Philadelphia School District spokesman Lee Whack said early dismissals caused by heat this year were more common than in the last three years.

Carbon Neutral and 100% Renewable in 10 Years

The goal of the Green New Deal proposal is to achieve carbon neutral emissions and transition to 100 percent clean energy in only 10 years. Its boldness has won praise from advocates and condescension from critics.

Boyle said he supports the proposal because action is needed.

“Right now the Federal Government of the United States of America has zero plans on the books to address climate change that is already happening,” Boyle said. “That is the frightening prospect.”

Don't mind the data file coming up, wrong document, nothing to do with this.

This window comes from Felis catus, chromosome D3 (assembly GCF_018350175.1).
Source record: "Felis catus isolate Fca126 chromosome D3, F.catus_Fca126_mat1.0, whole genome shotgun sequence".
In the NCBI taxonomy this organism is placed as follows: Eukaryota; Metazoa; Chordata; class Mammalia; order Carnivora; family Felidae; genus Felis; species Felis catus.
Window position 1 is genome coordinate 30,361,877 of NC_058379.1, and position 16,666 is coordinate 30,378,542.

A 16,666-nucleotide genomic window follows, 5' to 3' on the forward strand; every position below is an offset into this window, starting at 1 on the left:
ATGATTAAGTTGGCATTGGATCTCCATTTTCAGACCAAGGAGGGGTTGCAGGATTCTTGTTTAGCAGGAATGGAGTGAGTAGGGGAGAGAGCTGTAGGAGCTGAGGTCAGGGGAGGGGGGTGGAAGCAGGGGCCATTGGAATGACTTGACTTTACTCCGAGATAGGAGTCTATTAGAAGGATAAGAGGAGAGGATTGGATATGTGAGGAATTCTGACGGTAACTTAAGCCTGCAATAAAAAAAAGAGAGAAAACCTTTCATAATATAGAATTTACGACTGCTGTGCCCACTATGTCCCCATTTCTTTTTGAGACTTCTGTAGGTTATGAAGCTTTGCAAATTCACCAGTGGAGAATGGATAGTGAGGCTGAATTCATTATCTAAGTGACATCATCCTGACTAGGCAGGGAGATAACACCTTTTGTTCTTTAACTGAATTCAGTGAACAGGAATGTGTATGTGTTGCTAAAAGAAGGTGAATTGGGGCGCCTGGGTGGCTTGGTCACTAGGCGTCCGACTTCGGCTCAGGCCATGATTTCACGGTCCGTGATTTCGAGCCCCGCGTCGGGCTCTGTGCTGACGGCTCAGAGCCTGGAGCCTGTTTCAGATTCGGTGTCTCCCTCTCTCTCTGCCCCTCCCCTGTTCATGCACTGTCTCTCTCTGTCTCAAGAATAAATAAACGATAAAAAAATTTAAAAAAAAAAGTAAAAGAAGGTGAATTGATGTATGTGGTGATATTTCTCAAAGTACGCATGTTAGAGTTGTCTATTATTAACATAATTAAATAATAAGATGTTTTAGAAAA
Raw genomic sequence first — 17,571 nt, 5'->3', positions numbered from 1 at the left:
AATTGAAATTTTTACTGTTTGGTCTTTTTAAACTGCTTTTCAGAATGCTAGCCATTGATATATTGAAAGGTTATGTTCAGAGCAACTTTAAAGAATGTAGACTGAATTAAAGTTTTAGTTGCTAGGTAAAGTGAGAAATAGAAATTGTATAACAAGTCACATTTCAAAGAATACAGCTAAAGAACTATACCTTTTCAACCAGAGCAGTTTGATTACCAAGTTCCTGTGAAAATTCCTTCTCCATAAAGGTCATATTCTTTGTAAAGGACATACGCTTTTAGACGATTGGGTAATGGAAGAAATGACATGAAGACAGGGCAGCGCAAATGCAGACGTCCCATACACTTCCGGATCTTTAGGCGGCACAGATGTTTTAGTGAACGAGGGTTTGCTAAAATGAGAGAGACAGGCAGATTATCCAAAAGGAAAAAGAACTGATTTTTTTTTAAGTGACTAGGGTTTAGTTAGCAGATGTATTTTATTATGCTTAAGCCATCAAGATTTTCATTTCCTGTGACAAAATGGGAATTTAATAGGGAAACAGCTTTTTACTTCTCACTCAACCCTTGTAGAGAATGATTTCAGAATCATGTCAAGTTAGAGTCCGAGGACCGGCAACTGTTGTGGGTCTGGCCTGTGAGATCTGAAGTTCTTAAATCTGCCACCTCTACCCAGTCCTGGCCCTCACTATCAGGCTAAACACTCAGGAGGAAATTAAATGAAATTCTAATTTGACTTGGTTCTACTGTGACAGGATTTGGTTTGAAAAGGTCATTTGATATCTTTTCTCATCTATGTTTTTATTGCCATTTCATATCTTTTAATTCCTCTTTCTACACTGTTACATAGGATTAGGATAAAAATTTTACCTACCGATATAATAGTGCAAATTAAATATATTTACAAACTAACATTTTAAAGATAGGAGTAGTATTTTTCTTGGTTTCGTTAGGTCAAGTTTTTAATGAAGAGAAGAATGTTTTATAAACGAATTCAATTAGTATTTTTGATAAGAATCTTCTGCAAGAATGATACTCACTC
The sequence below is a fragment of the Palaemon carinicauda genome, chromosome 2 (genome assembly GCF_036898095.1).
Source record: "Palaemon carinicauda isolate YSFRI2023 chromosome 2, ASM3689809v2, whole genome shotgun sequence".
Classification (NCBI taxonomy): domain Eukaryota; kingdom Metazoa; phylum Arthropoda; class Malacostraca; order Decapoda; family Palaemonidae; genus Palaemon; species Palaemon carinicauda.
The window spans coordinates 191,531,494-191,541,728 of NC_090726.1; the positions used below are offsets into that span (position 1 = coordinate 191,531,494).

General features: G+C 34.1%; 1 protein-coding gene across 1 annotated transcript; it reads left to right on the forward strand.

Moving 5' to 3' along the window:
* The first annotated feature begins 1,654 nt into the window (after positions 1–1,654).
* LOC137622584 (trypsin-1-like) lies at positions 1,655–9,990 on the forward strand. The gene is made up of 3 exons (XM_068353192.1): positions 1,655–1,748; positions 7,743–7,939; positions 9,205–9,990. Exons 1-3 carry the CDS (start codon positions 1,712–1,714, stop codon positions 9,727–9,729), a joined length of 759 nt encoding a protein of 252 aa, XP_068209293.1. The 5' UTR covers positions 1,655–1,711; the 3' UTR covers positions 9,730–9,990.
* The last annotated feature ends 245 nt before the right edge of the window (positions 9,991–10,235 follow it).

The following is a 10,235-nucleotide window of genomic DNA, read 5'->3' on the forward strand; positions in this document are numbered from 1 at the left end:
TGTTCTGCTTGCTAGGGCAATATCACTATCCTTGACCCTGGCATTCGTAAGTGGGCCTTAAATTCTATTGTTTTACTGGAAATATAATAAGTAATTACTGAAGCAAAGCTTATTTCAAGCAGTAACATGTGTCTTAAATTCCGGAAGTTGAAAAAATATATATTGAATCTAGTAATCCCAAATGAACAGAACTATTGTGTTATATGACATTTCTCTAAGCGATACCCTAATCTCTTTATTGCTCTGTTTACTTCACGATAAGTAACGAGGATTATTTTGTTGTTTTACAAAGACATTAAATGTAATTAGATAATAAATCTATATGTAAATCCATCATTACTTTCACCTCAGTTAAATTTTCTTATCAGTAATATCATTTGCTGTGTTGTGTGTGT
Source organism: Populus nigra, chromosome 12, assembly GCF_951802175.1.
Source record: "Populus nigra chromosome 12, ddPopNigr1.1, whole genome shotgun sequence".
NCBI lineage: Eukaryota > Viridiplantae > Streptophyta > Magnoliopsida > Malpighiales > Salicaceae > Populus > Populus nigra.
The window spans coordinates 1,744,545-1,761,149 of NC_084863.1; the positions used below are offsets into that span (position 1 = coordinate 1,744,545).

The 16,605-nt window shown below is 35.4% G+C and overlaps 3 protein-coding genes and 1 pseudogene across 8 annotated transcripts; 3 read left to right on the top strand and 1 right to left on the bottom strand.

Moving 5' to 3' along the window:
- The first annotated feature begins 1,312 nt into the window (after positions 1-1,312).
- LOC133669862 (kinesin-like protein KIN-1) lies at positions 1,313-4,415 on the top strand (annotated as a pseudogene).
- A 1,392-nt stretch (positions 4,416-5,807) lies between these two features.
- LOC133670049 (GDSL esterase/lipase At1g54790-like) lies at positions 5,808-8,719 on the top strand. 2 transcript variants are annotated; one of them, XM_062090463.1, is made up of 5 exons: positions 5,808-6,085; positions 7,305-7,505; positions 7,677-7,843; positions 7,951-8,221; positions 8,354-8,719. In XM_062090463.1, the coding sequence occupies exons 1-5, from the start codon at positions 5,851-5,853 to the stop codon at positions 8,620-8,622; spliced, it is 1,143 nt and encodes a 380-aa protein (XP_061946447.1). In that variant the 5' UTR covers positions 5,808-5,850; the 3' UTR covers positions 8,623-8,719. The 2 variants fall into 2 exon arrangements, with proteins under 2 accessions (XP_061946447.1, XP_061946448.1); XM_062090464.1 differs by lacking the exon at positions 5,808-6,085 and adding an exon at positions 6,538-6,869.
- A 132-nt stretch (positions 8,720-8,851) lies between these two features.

But even progressive cities around the country have more humble goals. They have given themselves until 2050 to move to 100 percent renewables, and to lower their carbon emissions. And even though some experts have said reaching the ambitious goals of the Green New Deal is technologically doable, they don’t think it’s possible to actually achieve it in 10 years.

A “Socialist Fantasy”

Republicans have called the Green New Deal a “socialist fantasy.” At a recent rally in El Paso, Texas, President Donald Trump said it was not going to happen.

“It would shut down a little thing called air travel,” Trump said. “How do you take a train to Europe?”

Sen. John Barrasso, R-Wyoming, said people would also have to give up ice cream.

“Say goodbye to dairy, to beef, to family farms, to ranches. American favorites like cheeseburgers and milkshakes will become a thing of the past,” Barrasso said.